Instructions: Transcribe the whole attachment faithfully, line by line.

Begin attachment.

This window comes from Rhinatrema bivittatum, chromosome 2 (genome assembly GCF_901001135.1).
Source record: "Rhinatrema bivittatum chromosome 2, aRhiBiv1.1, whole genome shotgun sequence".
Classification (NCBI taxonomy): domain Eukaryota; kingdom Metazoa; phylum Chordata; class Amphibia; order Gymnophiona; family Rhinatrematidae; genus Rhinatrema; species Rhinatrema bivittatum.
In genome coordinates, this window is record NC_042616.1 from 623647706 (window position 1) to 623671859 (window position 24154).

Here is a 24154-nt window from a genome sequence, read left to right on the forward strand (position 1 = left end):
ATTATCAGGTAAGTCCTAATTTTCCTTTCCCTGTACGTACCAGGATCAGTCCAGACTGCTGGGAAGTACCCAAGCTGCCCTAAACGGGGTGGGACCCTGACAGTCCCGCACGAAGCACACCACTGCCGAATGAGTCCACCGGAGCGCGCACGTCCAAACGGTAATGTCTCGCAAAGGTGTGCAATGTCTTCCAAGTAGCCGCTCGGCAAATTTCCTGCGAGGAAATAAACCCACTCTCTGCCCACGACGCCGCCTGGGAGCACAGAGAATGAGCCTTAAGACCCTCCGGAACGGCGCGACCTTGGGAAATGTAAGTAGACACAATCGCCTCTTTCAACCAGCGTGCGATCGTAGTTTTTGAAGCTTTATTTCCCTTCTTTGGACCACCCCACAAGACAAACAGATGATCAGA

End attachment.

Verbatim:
This window comes from Rhinatrema bivittatum, chromosome 2 (genome assembly GCF_901001135.1).
Source record: "Rhinatrema bivittatum chromosome 2, aRhiBiv1.1, whole genome shotgun sequence".
Classification (NCBI taxonomy): domain Eukaryota; kingdom Metazoa; phylum Chordata; class Amphibia; order Gymnophiona; family Rhinatrematidae; genus Rhinatrema; species Rhinatrema bivittatum.
In genome coordinates, this window is record NC_042616.1 from 623647706 (window position 1) to 623671859 (window position 24154).

Here is a 24154-nt window from a genome sequence, read left to right on the forward strand (position 1 = left end):
ATTATCAGGTAAGTCCTAATTTTCCTTTCCCTGTACGTACCAGGATCAGTCCAGACTGCTGGGAAGTACCCAAGCTGCCCTAAACGGGGTGGGACCCTGACAGTCCCGCACGAAGCACACCACTGCCGAATGAGTCCACCGGAGCGCGCACGTCCAAACGGTAATGTCTCGCAAAGGTGTGCAATGTCTTCCAAGTAGCCGCTCGGCAAATTTCCTGCGAGGAAATAAACCCACTCTCTGCCCACGACGCCGCCTGGGAGCACAGAGAATGAGCCTTAAGACCCTCCGGAACGGCGCGACCTTGGGAAATGTAAGTAGACACAATCGCCTCTTTCAACCAGCGTGCGATCGTAGTTTTTGAAGCTTTATTTCCCTTCTTTGGACCACCCCACAAGACAAACAGATGATCAGA